Originally Posted by DavidK442
Obviously I'm not Chris, but I have compared my Spandex screen directly to a sample of Centerstage XD and can probably answer your question.
Other than being noticably brighter one other benefit of the XD material that quite surprised me was how much sharper image detail appeared to be.
I have tried spandex in every configuration possible (Silver over white, white over silver, white over white) and in every situation the spandex gives a slight halo effect around each pixel. Essentially when hit by a beam of light, the spandex "glows" in a larger area than that hit directly. The XD in comparison maintains greater localized contrast.
In my particular situation a little fuzziness around the edges is a good thing because I have a viewing angle greater than 50 degrees with a 720p projector. The spandex makes visible pixel structure bearable. Also I sit quite close to the screen (about 9 feet) which may allow the XD weave to be seen at times.
In my mind the Centerstage material is well worth the price difference if it works in your particular install.
Spandex is cheap and XD samples are free. I encourage you to try for yourself.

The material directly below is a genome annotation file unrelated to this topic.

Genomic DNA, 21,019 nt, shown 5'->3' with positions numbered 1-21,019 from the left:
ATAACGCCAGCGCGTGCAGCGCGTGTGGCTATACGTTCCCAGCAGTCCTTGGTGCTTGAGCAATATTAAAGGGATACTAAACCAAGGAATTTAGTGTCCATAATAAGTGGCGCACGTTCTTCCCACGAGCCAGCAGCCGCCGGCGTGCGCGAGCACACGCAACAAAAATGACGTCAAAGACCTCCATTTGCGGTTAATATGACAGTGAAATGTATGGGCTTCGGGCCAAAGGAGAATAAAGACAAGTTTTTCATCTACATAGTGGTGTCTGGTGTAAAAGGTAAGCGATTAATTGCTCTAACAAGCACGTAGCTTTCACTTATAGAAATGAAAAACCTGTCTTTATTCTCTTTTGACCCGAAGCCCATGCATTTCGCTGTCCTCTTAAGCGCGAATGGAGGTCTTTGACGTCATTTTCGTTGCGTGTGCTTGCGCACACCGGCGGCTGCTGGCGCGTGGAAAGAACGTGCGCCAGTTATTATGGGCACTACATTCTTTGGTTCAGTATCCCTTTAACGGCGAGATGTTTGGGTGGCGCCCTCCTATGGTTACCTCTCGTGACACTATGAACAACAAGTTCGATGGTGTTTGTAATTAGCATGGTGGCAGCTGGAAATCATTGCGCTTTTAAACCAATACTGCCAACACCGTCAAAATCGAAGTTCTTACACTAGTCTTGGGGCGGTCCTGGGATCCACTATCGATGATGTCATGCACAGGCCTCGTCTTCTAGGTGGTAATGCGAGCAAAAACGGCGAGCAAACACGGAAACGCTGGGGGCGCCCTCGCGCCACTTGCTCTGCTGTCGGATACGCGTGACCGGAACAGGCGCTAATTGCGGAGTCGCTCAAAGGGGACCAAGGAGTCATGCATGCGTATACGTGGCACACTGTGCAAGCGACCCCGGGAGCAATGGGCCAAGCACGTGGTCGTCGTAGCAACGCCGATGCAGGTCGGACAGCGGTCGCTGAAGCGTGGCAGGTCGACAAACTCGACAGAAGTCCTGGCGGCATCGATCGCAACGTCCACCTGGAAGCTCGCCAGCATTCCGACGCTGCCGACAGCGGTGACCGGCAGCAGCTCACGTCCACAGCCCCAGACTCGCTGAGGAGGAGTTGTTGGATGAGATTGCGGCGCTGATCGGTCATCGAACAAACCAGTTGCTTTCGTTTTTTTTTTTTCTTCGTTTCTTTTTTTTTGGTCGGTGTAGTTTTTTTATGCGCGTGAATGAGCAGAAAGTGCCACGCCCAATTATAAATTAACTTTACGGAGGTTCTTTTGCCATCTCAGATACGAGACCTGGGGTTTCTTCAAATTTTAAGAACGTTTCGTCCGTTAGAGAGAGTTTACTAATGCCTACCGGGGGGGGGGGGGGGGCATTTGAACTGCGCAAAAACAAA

Thank you for sharing your experience. I have settled with CS XD and am happy with the results. I tried spandex, though my tests were not nearly as extensive as yours. I only used a single layer of silver moleskin.
The main reason I ruled spandex out is dimness. I simply could not get the picture bright enough and still maintain decent quality. But I also noticed that the picture is a little bit washed out , not as sharp compared to what I was used to with Visual Apex white screen. At the time I tested it, the screen was still wall mounted and there was 1/2 inch gap between the spandex and the wall. Even though the wall is painted dark brown, there was some reflection light thrown back on the screen. So this is what I attributed the wash out effect to. But after reading your and Chris' posts about the cross-pixel light contamination, i think that is the real reason. And doing multiple layers would probably make the effect more pronounced.